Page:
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Thread: Music, Always New :-)

  1. #1

    Smile Music, Always New :-)

    Dear mandolinist friends around the world,

    what a year this has been! Looking back at the time that has elapsed since last spring, it may at first seem interminable. To put this ordeal in some temporal context, I had the pleasure of writing yet another set of variations for unaccompanied mandolin, this time on the immortal Douce dame jolie by French medieval master Guillaume de Machaut. The original melody is what one may safely call a top-ten hit of the Middle Ages, sung and played countless times and in countless guises. So why not on our lovely mandolin? My variations stick very closely to the original and make no high claims to invention or originality; they simply adorn an already beautiful artifact from a bygone era. Nor of course do I care to go down the rabbit-hole of authenticity; this is a modern work, a set of variations written only days ago by a modern composer, happy to be alive and kicking as we speak. I sure hope I’ve done Machaut justice but I have not been able to reach him for his approval.

    Should anyone wish to have a copy of this score— entirely gratis, available as a handy PDF attachment— please just drop me a note through the Café messenger and we can connect by email. I hope that you enjoy musing on this charming, haunting, unforgettable melody just as I have. I wish you and yours all the best— health, above all!— and hope to see you all someday on the Other Side.

    Cheers,

    Victor
    It is not man that lives but his work. (Ioannis Kapodistrias)

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  3. #2
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    Default Re: Music, Always New :-)

    Got my copy, thank you Victor! For people who don't know about Guillaume Machaut, he was a renowned musician and poet of the 14th century. He composed a polyphonic (multi-voiced) setting of the Roman Mass, the earliest one that has survived (many monophonic plainchant masses are still performed in Catholic churches today). Guillaume's Messe de Notre Dame is named after his home church in Rheims. His use of a popular song of the day was standard practice, motets and masses were actually named after them, as in "Missa da Pop Song." Probably the most used song from those decades was "L'homme arme." My musicologist joke is :"Who wrote Missa L'homme Arme?" Answer: everybody.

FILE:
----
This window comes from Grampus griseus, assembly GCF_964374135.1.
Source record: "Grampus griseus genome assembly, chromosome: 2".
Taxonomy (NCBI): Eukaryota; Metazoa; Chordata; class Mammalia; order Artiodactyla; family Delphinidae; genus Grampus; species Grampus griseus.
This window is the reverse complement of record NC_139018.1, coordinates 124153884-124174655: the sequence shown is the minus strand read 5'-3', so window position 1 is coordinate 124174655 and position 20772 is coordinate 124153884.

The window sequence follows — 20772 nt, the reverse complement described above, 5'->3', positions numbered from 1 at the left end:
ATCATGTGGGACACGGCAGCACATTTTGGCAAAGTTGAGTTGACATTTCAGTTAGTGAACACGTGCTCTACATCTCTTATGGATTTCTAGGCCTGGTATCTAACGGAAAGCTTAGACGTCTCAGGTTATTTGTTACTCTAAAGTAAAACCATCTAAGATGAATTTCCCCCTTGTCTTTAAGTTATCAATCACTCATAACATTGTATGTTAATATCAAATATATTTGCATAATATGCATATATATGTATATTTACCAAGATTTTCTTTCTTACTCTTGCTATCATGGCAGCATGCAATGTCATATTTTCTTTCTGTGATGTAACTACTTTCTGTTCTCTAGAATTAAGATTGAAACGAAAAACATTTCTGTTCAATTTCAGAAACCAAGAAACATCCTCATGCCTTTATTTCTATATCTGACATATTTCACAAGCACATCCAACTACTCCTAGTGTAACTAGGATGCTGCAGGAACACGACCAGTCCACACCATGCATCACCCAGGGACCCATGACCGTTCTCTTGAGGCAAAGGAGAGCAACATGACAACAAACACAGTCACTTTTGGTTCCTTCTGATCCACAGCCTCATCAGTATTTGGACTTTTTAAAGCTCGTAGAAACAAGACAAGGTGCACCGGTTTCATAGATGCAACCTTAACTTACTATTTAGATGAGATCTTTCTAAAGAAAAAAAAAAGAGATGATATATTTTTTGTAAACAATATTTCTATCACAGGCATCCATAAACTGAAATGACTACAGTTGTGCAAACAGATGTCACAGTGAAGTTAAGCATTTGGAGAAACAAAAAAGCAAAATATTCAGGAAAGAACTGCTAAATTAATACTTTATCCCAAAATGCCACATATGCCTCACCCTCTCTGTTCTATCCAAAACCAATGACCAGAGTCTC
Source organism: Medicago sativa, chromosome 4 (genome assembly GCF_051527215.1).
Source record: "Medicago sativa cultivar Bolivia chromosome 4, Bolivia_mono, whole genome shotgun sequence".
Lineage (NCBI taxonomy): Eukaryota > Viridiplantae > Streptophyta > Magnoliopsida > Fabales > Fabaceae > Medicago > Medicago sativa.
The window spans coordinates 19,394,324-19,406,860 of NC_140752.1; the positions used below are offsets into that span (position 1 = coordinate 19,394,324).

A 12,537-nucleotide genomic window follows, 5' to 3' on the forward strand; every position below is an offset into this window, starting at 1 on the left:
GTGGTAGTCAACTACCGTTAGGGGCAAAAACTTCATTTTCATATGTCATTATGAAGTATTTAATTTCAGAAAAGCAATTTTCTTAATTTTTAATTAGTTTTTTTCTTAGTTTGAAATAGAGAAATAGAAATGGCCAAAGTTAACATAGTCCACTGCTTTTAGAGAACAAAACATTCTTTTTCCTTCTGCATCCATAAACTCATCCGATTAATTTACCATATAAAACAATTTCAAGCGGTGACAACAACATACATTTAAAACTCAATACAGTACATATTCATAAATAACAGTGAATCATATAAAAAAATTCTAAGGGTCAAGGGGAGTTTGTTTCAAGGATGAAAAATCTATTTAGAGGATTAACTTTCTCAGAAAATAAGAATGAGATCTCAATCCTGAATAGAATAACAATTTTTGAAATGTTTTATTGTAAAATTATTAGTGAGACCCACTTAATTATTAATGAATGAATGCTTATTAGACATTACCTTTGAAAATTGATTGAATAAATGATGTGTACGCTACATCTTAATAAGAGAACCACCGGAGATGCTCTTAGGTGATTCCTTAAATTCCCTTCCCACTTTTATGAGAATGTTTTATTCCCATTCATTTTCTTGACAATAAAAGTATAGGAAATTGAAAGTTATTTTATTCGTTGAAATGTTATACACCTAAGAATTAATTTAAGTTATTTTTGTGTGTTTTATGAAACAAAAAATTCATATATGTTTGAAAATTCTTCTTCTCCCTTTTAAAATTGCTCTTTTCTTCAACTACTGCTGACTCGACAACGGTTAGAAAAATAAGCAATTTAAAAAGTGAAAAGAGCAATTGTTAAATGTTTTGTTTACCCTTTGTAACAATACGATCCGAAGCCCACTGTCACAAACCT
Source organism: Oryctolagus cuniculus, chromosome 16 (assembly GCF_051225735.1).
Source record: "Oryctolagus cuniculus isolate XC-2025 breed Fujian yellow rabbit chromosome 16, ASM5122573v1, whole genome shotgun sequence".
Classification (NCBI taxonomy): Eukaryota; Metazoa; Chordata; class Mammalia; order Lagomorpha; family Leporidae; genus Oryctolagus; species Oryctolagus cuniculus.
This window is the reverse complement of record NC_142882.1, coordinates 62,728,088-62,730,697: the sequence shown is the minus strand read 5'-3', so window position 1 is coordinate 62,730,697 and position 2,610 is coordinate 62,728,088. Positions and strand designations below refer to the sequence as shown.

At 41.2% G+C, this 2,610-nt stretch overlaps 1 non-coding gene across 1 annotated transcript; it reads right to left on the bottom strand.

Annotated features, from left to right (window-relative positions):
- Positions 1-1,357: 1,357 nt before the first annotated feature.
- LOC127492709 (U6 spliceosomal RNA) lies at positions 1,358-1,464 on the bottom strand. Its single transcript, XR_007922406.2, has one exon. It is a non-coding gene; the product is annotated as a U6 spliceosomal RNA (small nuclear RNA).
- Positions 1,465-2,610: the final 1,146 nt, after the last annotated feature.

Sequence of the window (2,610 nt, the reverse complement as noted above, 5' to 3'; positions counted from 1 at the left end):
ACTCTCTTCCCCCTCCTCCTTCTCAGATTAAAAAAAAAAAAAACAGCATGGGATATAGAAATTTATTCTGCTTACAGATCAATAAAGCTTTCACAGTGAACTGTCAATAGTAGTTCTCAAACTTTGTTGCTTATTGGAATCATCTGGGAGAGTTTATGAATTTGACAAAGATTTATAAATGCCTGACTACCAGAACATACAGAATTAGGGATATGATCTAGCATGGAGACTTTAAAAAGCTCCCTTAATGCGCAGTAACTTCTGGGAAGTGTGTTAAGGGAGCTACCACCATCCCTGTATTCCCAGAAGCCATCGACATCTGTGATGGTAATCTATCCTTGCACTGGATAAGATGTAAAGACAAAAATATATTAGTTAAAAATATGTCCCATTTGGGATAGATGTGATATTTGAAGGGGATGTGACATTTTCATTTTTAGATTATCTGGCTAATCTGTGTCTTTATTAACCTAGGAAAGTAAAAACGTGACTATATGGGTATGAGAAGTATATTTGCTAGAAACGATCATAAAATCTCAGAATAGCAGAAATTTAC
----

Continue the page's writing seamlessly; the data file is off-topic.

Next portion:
I will struggle to play Victor's piece, I am an intermediate Mandocello more than classical mandolin, but I am excited that something from my grad school days (almost as long ago as Machaut) has come to life on the mandolin.

  4. #3

    Default Re: Music, Always New :-)

    You are very welcome, Jim. This isn't what anyone would consider a "difficult" piece to play and of course there's plenty of leeway in tempo, articulations, the breaking of all those chords. Ideally, this piece should sound as if it were made up on the spot, like a free improvisation on a well-known tune. I spelled the final variation in 12/8 so as to avoid the clutter and annoyance of a myriad triplets over each and every beat but, if folks choose to let up a bit on the tempo, I'm sure Machaut wouldn't mind.

    What has always endeared Machaut to me— and surely to many others, too— is exactly his inclusiveness as regards the popular music of his time. In an era when only religious music was deemed serious enough to merit notation (and thus a sort of immortality), he wrote down not only his famous Mass and many liturgical pieces but also this lovely virelai, a love song in verse, just like probably countless others that were known to the French in the 14th century. So it came down to us.

    Have fun!

    Victor
    It is not man that lives but his work. (Ioannis Kapodistrias)

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  6. #4
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    Default Re: Music, Always New :-)

    Yes, one reason we have his Mass as the "first" complete polyphonic is because he was so highly regarded as a poet and composer. All his music--sacred and secular--was recorded in the notation of the time, and kept in the cathedral. On the one hand, we will never know what other fine pieces were written by lesser known composers, but at least we have his great work.
    And now, yours.

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